Fifth, even without a regular job, you aren’t losing that much. Really.
    The fact is many people with that day job you envy are in equally bad shape, or even worse shape financially. If you’re not in serious debt, then you are at least near zero. Many employees are in negative territory when it comes to their financial situation because they have racked up HUGE debts trying to live up to their outward image of success. Even with a high salary, their debts such as expensive car loans and housing loans, maids, childcare etc. pile up at an even higher rate. At the end of the day, if you tally up both accounts between jobless and employees, majority still end up near 0, since all their HDBs also go to 0 eventually. They worked so hard to pay for high-priced HDB but end up the same 0. So be happy. Ha!

    The same has happened at the national level. Lots of shiny buildings but Sinkieland is actually deep in debt. Our debt-to-GDP ratio is one of the highest in the world. The country mirrors the people: all trying very hard to keep up appearances but inside all rot and hollow with no value left.

    https://learn.stashinvest.com/10-countries-with-largest-national-debt-to-gdp

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  • Singapore dreams are ...:

    … more for immigrants.
    Once being Singaporeans, the dream is dead.
    We expect benefits, entitlements, subsidies, rebates, handouts, at least more than the person next to us.
    More than 80% of Singapore households receive HDB new flat “subsidy”, GST rebate, water tariff rebate, conservancy rebate, medical fee subsidies.
    Why have dreams? Just vote PAP and more “goodies” will come your way!

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  • LIONS:

    Young voters,its up to you.
    If you continue to vote blindly,you only get WET DREAMS that vanish once you wake up.

    You choose what you want.

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  • LOL:

    As long as its foolish citizens keep voting for the Lee’s, Singaporeans can never be free.

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  • Dr. Chan:

    Singapore dream is more like Singapore Nightmare. Depends on how soon you want to wake up from it. You keep mentioning Doctors, Lawyers, Engineers in your article. Doctors – I agree (The healthcare field is a recession proof profession). Lawyers and Engineers – There are too many competition out there. One must be from top -tier schools like Harvard, MIT etc. to be really successful.
    In the US, nurses make a better than average living – could earn up to US$8000 a month, 6 figures a year. They are in severe shortage. They maybe considered a low – level job in Asia, but in the West they are considered as real professionals with advanced degrees, some in senior/management and director of health care facility/hospitals. Phinoy nurses made up 60% of nursing staff in my hospital and head of department.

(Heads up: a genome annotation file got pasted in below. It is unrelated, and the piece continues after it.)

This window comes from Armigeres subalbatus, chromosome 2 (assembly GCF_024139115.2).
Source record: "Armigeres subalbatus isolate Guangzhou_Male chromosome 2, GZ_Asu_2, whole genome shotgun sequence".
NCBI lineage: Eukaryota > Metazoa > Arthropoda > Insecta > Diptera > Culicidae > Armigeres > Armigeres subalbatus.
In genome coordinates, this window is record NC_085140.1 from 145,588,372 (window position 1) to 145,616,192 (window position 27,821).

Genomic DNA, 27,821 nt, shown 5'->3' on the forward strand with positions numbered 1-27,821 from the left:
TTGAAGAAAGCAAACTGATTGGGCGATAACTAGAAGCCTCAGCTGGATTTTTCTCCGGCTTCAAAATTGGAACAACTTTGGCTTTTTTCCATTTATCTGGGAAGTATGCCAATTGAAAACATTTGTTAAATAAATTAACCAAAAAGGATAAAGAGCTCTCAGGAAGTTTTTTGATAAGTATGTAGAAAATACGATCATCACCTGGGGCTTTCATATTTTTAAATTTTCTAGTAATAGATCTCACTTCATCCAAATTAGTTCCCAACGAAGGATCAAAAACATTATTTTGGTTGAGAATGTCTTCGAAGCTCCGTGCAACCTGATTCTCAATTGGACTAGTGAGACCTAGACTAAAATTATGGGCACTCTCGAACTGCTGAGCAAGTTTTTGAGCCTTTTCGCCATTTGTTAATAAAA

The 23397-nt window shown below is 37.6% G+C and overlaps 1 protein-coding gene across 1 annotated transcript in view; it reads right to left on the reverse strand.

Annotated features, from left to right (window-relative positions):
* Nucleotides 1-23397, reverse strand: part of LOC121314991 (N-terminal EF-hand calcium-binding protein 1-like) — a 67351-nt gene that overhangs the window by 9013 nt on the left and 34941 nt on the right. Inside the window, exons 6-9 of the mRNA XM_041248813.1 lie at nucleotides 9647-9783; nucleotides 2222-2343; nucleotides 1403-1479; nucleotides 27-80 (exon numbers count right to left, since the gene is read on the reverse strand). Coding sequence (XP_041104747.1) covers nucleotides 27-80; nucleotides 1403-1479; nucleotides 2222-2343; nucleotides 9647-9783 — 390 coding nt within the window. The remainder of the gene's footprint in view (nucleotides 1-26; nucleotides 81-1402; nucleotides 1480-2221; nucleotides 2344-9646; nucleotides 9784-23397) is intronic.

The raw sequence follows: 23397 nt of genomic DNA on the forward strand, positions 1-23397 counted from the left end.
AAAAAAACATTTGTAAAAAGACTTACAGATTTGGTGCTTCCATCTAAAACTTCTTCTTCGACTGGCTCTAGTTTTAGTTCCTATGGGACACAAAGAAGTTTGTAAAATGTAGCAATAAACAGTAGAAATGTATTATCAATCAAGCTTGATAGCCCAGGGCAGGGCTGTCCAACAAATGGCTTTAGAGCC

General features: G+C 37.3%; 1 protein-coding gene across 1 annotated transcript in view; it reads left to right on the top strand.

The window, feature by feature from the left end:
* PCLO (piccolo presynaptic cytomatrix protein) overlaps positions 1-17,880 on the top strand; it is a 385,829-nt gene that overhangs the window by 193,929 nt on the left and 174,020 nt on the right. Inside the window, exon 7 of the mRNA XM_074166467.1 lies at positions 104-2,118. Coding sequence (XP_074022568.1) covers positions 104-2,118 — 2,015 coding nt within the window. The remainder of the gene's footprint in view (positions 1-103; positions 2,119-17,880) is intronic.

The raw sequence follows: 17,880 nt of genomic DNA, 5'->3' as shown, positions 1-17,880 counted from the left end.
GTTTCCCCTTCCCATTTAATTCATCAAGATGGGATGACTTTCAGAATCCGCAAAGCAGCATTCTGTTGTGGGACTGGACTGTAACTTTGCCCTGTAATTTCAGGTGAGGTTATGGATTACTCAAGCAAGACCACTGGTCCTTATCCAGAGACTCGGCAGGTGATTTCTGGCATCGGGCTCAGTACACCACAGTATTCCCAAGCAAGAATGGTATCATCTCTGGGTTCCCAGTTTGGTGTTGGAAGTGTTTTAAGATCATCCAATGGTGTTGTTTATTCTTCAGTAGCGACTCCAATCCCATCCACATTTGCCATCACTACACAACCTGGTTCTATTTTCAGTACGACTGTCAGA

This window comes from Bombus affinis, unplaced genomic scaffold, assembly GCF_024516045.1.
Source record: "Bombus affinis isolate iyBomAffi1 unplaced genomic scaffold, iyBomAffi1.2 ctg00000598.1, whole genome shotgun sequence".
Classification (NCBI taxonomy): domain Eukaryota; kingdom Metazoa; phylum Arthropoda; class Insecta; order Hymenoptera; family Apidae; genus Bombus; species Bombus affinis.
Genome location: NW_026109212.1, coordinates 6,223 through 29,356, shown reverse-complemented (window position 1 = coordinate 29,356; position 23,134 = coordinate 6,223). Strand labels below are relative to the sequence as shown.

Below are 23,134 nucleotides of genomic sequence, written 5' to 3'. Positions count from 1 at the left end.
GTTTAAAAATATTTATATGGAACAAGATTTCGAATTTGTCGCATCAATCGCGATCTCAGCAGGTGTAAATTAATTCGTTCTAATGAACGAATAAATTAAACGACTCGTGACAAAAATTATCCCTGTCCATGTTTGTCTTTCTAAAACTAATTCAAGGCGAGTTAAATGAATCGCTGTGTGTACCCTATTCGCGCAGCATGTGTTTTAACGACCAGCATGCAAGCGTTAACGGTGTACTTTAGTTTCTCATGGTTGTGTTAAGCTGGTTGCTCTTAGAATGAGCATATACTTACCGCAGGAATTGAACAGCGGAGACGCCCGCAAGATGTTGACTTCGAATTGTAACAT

If you have not considered nursing as a career choice, maybe you might want to look into it. It may open your door to the ‘New World’ with new prospect and future. USA is constantly recruiting overseas nurses.

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  • LIONS:

    Like that army song …
    They say in SIN CITY,the PAPpy PAY is mighty fine.
    *you* ask for Briget Bardot(DREAMS),they give you Frankenstein(NIGHTMARE)?

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  • Sickies Deserve It:

    Change your citizenship and apply as a foreign talent. You have a much better chance of landing a job.

    By the way, did you vote for this rouge, crony capitalist government that bite the very hands the feed them the highest salaries in the world.

    Forget about the fake Singapore dream. Go for the real China dream!

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  • So what else is new?:

    After 5 decades under PAP Singaporeans can no longer tell the difference between a dream and a nightmare because they are either stupid or spineless or both.

    Singaporeans need to understand and accept that under PAP there is NO FUTURE for them and their children. PAP is just a bunch of arrogant, greedy, self-serving, incompetent, pro-alien SOBs.

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  • zoom58sg:

    Put aside the policies. Writer is not in touch with the job market.

    In a homogeneous countries like China, Korea and Japan, the competition for university places and jobs are also super keen. In this modern times, education is widely accessible and a lot of people have qualifications. This has become a “commodity” & is employer’s market. The employer has a lot of choices. Any employer would look for differentiating factors in a candidate eg leadership, communication skills, EQ etc – a lot of these are not taught in school.

    Has writer looked at how he writes his Resume? Has he “marketed” himself in the Resume to the potential employer? Has he taken up initiatives that show that he solves problems instead of being a problem to the employer?

    ***Employer has only less than 5 minutes to look at the Resume. In big firms like Apple or Facebook, the number of Resumes coming in for a job can be 50 – 100 for an attractive position. If 100 Resumes, employer needs 500 minutes to run through the Resumes. No time. How do you stand out in such a situation?***